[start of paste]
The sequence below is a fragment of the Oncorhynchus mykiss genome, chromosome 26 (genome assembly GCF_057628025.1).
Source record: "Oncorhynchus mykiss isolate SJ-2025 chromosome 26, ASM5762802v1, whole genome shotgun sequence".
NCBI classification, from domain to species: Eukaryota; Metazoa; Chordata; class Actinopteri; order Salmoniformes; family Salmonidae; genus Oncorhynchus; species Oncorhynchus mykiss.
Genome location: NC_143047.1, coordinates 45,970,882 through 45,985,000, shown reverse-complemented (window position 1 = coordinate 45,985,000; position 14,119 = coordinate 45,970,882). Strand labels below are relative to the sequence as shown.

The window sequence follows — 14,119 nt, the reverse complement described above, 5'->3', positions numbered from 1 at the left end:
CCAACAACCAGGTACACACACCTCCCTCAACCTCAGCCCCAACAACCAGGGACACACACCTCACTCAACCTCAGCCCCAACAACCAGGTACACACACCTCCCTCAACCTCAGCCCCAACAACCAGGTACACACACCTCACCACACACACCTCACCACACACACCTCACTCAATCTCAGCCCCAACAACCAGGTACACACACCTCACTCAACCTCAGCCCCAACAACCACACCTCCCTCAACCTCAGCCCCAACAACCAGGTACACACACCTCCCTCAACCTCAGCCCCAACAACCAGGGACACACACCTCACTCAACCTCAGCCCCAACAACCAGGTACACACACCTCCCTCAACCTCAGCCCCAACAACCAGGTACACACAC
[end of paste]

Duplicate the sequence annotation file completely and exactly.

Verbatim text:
The sequence below is a fragment of the Oncorhynchus mykiss genome, chromosome 26 (genome assembly GCF_057628025.1).
Source record: "Oncorhynchus mykiss isolate SJ-2025 chromosome 26, ASM5762802v1, whole genome shotgun sequence".
NCBI classification, from domain to species: Eukaryota; Metazoa; Chordata; class Actinopteri; order Salmoniformes; family Salmonidae; genus Oncorhynchus; species Oncorhynchus mykiss.
Genome location: NC_143047.1, coordinates 45,970,882 through 45,985,000, shown reverse-complemented (window position 1 = coordinate 45,985,000; position 14,119 = coordinate 45,970,882). Strand labels below are relative to the sequence as shown.

The window sequence follows — 14,119 nt, the reverse complement described above, 5'->3', positions numbered from 1 at the left end:
CCAACAACCAGGTACACACACCTCCCTCAACCTCAGCCCCAACAACCAGGGACACACACCTCACTCAACCTCAGCCCCAACAACCAGGTACACACACCTCCCTCAACCTCAGCCCCAACAACCAGGTACACACACCTCACCACACACACCTCACCACACACACCTCACTCAATCTCAGCCCCAACAACCAGGTACACACACCTCACTCAACCTCAGCCCCAACAACCACACCTCCCTCAACCTCAGCCCCAACAACCAGGTACACACACCTCCCTCAACCTCAGCCCCAACAACCAGGGACACACACCTCACTCAACCTCAGCCCCAACAACCAGGTACACACACCTCCCTCAACCTCAGCCCCAACAACCAGGTACACACAC